As you would recall, I said in late-September that the stock market’s volatility would probably spike in October. Volatility was extremely compressed, which set the stage for an expansion in vol.
Yesterday, the stock market went down and volatility spiked a little.
Spikes in volatility are usually larger than this, so perhaps the stock market will experience some more short term weakness.
Yesterday was the first time in 69 trading days in which the S&P fell more than -0.8%. In other words, an end to low volatility. Historically, this has been a short term bearish sign for the U.S. stock market.
*See the S&P’s 1 week – 1 month forward returns
I want to look at volatility from a medium-long term perspective.
The S&P 500 has now gone 71 consecutive trading days without a >1% daily loss. When this happens, the stock market’s short term (2 week forward returns) aren’t bad. After that, forward returns are no better than random.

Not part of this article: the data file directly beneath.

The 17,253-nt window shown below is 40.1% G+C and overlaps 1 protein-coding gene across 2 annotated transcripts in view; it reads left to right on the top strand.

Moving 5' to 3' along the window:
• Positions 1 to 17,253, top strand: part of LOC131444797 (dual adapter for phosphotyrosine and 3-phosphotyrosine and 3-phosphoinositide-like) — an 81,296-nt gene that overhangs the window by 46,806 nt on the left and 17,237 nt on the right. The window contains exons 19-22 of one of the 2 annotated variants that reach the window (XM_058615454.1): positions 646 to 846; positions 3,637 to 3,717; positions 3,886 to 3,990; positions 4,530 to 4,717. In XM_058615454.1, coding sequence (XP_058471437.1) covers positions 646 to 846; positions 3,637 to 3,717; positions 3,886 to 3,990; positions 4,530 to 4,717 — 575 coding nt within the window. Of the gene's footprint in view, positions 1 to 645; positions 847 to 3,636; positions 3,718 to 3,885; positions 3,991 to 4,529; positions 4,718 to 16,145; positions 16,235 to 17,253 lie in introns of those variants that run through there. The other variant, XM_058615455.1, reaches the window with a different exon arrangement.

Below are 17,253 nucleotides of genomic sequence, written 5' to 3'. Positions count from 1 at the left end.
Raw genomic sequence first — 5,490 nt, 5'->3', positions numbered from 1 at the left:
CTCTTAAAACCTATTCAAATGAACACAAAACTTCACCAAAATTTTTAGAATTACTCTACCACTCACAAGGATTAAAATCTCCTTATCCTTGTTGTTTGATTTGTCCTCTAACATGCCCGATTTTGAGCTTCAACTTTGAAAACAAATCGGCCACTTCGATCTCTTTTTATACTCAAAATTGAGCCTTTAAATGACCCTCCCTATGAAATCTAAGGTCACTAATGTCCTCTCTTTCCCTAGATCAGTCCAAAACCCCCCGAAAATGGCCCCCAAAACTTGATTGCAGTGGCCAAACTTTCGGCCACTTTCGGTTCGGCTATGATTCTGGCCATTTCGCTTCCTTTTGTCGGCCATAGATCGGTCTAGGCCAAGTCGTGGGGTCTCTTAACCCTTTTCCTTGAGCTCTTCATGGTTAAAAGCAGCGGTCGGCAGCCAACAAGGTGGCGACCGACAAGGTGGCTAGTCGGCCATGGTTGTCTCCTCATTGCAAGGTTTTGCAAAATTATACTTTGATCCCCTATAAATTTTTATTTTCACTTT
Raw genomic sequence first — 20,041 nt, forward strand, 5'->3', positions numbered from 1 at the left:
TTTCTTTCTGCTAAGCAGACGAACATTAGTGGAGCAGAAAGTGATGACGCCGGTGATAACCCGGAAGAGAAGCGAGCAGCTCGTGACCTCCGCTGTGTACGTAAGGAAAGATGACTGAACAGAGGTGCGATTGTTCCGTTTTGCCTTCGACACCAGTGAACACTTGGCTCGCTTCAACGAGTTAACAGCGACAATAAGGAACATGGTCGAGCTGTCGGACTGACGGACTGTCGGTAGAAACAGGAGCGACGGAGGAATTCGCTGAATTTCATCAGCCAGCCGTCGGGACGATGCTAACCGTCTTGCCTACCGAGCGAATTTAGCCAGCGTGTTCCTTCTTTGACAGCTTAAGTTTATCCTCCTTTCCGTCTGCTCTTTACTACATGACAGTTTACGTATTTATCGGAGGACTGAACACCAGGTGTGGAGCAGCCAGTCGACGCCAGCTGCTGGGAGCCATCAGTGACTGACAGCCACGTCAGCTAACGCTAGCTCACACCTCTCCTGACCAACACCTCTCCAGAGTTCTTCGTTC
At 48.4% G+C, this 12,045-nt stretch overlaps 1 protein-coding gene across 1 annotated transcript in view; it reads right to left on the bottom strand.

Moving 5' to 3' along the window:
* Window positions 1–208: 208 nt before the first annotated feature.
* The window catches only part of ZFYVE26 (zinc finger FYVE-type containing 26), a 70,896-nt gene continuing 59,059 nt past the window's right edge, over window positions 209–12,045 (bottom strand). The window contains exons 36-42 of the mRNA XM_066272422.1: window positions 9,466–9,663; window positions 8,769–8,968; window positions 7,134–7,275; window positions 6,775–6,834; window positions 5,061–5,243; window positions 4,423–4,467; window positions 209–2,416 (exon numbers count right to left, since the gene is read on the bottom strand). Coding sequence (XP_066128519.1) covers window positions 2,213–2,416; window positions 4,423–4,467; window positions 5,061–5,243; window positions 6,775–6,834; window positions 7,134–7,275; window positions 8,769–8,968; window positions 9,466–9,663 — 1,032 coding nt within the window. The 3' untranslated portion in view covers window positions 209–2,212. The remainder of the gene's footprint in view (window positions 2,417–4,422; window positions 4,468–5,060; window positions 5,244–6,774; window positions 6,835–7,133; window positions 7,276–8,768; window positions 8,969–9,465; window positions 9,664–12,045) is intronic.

However, using “the # of >1% daily changes” is not the best way to measure volatility. We can look at VIX (or we can calculate volatility on our own).
As you can see, VIX has spiked from an extremely low $. This tends to happen AT LEAST 1 year before the end of a bull market (i.e. the rally still has some room to go). Why?
Because volatility tends to INCREASE during the last rally of a bull market. Volatility and the stock market tend to go up together. Volatility isn’t usually this compressed when the stock market tops.
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